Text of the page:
Totnes, Devon Family History Guide

Totnes is an Ancient Parish and a market town in the county of Devon.

Other places in the parish include: Totnes St John the Evangelist, Bridgetown, Bridgetown Pomeroy, and Little Totnes.

Parish church:

Parish registers begin: 1556. Separate registers exist for Totnes St John the Evangelist: 1844

Nonconformists include: Baptist, Independent/Congregational, Presbyterian, Roman Catholic, Society of Friends/Quaker, and Wesleyan Methodist.

Parishes adjacent to Totnes

  • Dartington
  • Harberton
  • Ashprington
  • Littlehempston
  • Berry Pomeroy

Historical Descriptions

The Imperial Gazetteer of England & Wales 1870

TOTNES, a town, a parish, a sub-district, and a district, in Devon. The town stands on the river Dart and on the South Devon railway, 22¼ miles SSW of Exeter; was anciently called Totneis, Totonese, Toutaness, and Dodonese; is supposed to have got these names from words signifying “a rocky or projecting place;” dates from very ancient times; may, not improbably, have been a place of trade with the Phœnicians; is thought, by some, to have been the Roman Ad Durium Amnem, at the terminus of the Fosse way; was held at Domesday by Judhael de Totneis, and had then 110 burgesses; acquired from Judhael a castle, the keep of which still stands: acquired also a Benedictine priory from Judhael, and a Trinitarian house from Bishop Warlewast; was once surrounded with walls, some fragments of which still exist; numbers among its natives the Saxon scholar Lye, who died in 1769, the Hebrew scholar Kennicott, 1783, the theologian Furneaux, 1726, and the Australian explorer Wills, 1860; gave the title of Earl, in the time of James I., to G. Carew; is a borough by prescription, governed, under the new act, by a mayor, 4 aldermen, and 12 councillors; sent two members to parliament from the time of Edward I. till 1867, and was then disfranchised; is a seat of petty-sessions and county courts; occupies the acclivity and the brow of a steep hill, sheltered by higher grounds, yet commanding a fine view; is connected by a handsome bridge of 1828 with the suburb of Bridgetown, in Berry-Pomeroy parish; exhibits aspects of antiquity in some houses with slated fronts, with piazzas, and with projecting gables; and has a head post-office, a r. station with telegraph, two banking offices, two chief inns, a guildhall, an assembly-room, recreation grounds around the castle, a public walk along the river, a granite obelisk of 1864 to Wills, a fine later English church, three dissenting chapels, a mechanics institute, an endowed grammar-school with £70 a year, another endowed school with £40, a workhouse built in 1839 at a cost of £6,000, and charities £105 A weekly market is held on Saturday; a cattle market on the first Tuesday of every month; fairs on 12 May and 28 Oct.; and a considerable coasting trade, in vessels of 100 tons and under, is carried on. The borough limits include all T. parish and part of Berry-Pomeroy. Pop. in 1851, 4,419; in 1861, 4,001. Houses, 793.

The parish comprises 1,043 acres. Real property, £15,545; of which £137 are in gasworks. Pop. in 1851, 3,828; in 1861, 3,409. Houses, 652. The manor passed from Judhael to successively the De Braoses, the Zouches, the Valletorts, and the Edgcumbes; and belongs now to the Duke of Somerset. The living is a vicarage in the diocese of Exeter. Value, £170. Patron, the Lord Chancellor.—The sub-district contains 5 parishes. Acres, 12,876. Pop. in 1851, 6,394; in 1861, 5,881. Houses, 1,172.—The district includes also Buckfastleigh, Ugborough, Harberton, Dartmouth, Brixham, and Paignton sub-districts; and comprises 98,342 acres. Poor rates in 1863, £12,052. Pop. in 1851, 34,022; in 1861, 32,942. Houses, 6,701. Marriages in 1863, 258; births, 1,022,-of which 56 were illegitimate; deaths, 649,-of which 205 were at ages under 5 years, and 23 at ages above 85. Marriages in the ten years 1851-60, 2,274; births, 9,313; deaths, 6,245. The places of worship, in 1851, were 31 of the Church of England, with 14,382 sittings; 12 of Independents, with 3,420 s.; 7 of Baptists, with 1,600 s.; 14 of Wesleyans, with 3,072 s.; 1 of Wesleyan Reformers, with 150 s.; 1 of Brethren, with 100 s.; 4 undefined, with 1,110 s.; and 1 of Roman Catholics, with 40 s. The schools were 27 public day-schools, with 2,209 scholars; 98 private day-schools, with 2,326 s.; 54 Sunday schools, with 4,315 s; and 3 evening schools for adults, with 82 s.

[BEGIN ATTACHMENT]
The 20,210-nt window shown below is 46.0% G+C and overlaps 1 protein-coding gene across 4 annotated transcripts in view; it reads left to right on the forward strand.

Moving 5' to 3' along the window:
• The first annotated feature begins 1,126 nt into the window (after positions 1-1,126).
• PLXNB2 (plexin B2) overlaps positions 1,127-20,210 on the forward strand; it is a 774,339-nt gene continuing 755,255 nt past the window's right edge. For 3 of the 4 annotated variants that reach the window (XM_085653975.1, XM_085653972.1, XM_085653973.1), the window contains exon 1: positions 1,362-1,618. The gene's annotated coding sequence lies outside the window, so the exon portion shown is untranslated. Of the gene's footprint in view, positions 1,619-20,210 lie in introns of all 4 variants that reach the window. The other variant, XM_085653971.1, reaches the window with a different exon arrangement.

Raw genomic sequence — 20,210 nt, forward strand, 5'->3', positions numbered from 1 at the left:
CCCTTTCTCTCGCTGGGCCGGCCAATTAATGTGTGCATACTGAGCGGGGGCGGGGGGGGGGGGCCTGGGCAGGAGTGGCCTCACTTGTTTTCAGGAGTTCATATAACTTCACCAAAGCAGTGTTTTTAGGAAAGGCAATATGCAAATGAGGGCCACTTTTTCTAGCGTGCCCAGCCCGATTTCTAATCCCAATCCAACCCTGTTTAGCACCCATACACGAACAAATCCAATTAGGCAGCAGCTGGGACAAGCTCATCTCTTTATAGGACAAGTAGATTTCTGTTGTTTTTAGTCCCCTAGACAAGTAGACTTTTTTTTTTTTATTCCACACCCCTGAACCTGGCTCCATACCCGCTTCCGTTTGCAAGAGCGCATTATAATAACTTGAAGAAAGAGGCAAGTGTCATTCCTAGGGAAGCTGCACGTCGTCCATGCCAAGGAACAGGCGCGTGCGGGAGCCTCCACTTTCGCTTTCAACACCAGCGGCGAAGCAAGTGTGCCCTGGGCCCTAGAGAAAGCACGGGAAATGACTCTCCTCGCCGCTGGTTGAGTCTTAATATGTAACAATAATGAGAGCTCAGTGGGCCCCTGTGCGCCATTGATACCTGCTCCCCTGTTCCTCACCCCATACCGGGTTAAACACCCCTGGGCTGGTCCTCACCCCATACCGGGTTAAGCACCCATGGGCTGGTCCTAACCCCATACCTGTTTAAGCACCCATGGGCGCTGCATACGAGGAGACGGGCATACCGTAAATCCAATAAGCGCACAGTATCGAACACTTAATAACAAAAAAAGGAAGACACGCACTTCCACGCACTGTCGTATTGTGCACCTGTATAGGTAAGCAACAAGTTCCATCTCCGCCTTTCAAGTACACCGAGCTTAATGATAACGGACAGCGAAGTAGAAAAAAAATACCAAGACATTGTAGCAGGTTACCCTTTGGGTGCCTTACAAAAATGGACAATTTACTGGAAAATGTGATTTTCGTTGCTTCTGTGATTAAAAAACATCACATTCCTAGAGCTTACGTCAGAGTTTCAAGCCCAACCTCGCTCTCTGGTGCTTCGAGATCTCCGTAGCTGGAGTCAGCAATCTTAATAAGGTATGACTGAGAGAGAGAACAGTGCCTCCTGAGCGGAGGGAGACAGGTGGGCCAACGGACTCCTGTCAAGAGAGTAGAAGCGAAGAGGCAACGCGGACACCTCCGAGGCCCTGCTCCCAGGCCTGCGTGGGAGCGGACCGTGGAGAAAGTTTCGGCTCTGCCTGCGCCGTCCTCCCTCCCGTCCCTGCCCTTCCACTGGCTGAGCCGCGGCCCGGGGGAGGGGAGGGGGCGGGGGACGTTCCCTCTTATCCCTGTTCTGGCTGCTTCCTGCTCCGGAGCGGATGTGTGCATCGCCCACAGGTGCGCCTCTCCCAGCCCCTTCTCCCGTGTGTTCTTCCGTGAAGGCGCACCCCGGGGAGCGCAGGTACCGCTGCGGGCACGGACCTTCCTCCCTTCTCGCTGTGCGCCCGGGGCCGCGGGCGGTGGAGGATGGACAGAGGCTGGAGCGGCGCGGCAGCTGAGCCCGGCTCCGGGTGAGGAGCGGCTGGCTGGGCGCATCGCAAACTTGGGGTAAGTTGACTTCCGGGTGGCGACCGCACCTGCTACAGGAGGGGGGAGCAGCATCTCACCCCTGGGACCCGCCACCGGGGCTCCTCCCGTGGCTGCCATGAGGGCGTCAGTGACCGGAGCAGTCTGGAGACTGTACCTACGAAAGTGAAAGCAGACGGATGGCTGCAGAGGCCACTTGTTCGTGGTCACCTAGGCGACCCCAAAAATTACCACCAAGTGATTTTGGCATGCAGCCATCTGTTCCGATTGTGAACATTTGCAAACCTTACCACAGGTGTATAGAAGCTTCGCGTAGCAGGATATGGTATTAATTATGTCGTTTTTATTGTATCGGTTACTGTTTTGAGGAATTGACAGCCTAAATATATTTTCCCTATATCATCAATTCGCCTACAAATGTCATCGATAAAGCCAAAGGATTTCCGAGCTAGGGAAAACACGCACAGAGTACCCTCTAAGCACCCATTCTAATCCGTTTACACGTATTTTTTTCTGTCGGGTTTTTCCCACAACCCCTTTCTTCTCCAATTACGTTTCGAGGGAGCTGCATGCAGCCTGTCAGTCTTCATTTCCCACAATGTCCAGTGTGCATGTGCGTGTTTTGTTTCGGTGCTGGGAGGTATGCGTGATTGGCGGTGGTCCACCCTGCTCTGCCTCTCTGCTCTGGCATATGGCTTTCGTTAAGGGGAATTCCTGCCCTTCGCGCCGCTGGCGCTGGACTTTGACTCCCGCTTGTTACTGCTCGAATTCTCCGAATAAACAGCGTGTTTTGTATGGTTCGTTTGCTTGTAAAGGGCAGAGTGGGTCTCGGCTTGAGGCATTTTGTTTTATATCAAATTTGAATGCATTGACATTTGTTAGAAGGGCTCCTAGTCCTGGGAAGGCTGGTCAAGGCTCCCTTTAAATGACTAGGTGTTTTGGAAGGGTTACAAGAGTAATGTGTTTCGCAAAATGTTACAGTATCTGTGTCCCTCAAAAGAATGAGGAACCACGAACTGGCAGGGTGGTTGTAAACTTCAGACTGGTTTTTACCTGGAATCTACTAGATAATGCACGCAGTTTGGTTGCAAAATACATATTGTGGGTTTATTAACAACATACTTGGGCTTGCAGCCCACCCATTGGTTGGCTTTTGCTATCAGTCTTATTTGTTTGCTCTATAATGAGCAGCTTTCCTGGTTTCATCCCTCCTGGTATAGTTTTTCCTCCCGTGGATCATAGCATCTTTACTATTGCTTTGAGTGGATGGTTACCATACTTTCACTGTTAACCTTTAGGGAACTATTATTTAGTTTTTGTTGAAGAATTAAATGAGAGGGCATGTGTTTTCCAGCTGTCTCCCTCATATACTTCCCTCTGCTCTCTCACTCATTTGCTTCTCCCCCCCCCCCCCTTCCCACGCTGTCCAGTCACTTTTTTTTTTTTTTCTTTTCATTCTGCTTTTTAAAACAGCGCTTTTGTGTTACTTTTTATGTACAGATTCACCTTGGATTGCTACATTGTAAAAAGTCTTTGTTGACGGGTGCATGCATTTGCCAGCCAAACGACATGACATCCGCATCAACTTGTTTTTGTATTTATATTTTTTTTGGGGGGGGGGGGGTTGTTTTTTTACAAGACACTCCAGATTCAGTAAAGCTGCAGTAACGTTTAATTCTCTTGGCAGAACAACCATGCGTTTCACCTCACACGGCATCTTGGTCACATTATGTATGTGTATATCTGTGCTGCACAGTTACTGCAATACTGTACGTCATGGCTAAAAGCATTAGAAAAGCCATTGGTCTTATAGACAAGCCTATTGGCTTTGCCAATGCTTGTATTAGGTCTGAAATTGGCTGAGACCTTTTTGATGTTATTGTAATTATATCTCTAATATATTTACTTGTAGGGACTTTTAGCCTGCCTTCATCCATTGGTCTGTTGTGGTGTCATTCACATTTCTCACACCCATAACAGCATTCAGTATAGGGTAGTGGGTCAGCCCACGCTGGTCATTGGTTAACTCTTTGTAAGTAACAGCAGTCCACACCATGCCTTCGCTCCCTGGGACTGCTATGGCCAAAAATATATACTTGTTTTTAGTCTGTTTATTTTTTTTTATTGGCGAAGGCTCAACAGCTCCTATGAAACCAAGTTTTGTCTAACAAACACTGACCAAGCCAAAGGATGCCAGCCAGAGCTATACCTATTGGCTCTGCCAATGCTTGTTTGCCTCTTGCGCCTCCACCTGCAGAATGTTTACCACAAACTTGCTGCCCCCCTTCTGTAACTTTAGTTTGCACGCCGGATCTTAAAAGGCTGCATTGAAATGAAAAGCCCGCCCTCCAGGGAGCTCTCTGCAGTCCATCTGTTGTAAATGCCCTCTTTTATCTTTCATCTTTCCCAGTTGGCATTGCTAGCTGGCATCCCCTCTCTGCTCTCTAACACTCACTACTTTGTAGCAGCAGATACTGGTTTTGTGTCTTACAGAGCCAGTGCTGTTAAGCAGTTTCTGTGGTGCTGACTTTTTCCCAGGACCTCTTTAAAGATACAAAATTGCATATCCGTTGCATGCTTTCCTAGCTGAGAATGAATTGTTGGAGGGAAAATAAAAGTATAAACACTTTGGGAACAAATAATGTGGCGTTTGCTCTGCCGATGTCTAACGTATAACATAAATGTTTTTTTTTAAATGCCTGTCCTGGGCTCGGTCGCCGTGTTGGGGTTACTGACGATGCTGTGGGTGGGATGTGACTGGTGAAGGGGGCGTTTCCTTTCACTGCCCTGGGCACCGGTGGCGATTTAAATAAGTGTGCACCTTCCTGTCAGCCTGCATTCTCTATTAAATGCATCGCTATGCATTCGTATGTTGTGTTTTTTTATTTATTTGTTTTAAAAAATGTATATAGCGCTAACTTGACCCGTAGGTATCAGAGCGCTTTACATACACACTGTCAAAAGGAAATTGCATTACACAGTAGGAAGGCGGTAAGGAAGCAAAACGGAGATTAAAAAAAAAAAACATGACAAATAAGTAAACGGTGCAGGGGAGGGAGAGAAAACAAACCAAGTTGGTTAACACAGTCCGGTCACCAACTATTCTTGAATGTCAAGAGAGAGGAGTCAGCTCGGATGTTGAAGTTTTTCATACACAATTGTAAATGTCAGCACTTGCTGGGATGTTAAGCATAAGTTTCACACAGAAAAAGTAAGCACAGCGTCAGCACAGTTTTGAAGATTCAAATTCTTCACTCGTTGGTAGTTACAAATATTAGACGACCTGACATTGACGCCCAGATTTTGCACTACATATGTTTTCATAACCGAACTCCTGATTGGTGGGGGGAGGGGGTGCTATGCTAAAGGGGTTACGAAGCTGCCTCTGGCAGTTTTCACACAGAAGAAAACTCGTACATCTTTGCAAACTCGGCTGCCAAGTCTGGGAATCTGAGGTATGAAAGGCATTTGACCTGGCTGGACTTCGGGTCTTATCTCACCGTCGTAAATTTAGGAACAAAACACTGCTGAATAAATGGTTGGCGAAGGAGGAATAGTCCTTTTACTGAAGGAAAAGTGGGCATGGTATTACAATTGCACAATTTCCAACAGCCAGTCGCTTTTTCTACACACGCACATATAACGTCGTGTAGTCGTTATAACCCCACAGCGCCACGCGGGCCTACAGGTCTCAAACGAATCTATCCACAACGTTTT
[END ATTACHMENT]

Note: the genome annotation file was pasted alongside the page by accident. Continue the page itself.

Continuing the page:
Source: The Imperial Gazetteer of England & Wales [Wilson, John M]. A. Fullarton & Co. N. d. c. [1870-72].

Bankrupts

Below is a list of people that were declared bankrupt between 1820 and 1843

Adams Henry, Totness. Devon, merchant, Sept. 20, 1842.

Source: The Bankrupt Directory; George Elwick; London; Simpkin, Marshall and Co.; 1843

Administration

  • County: Devon
  • Civil Registration District: Totnes
  • Probate Court: Court of the Bishop (Consistory) of the Archdeaconry of Totnes
  • Diocese: Exeter
  • Rural Deanery: Totnes
  • Poor Law Union: Totnes
  • Hundred: Coleridge
  • Province: Canterbury
Advertisements

Leave a Reply

Fill in your details below or click an icon to log in:

WordPress.com Logo

You are commenting using your WordPress.com account. Log Out /  Change )

Google+ photo

You are commenting using your Google+ account. Log Out /  Change )

Twitter picture

You are commenting using your Twitter account. Log Out /  Change )

Facebook photo

You are commenting using your Facebook account. Log Out /  Change )

Connecting to %s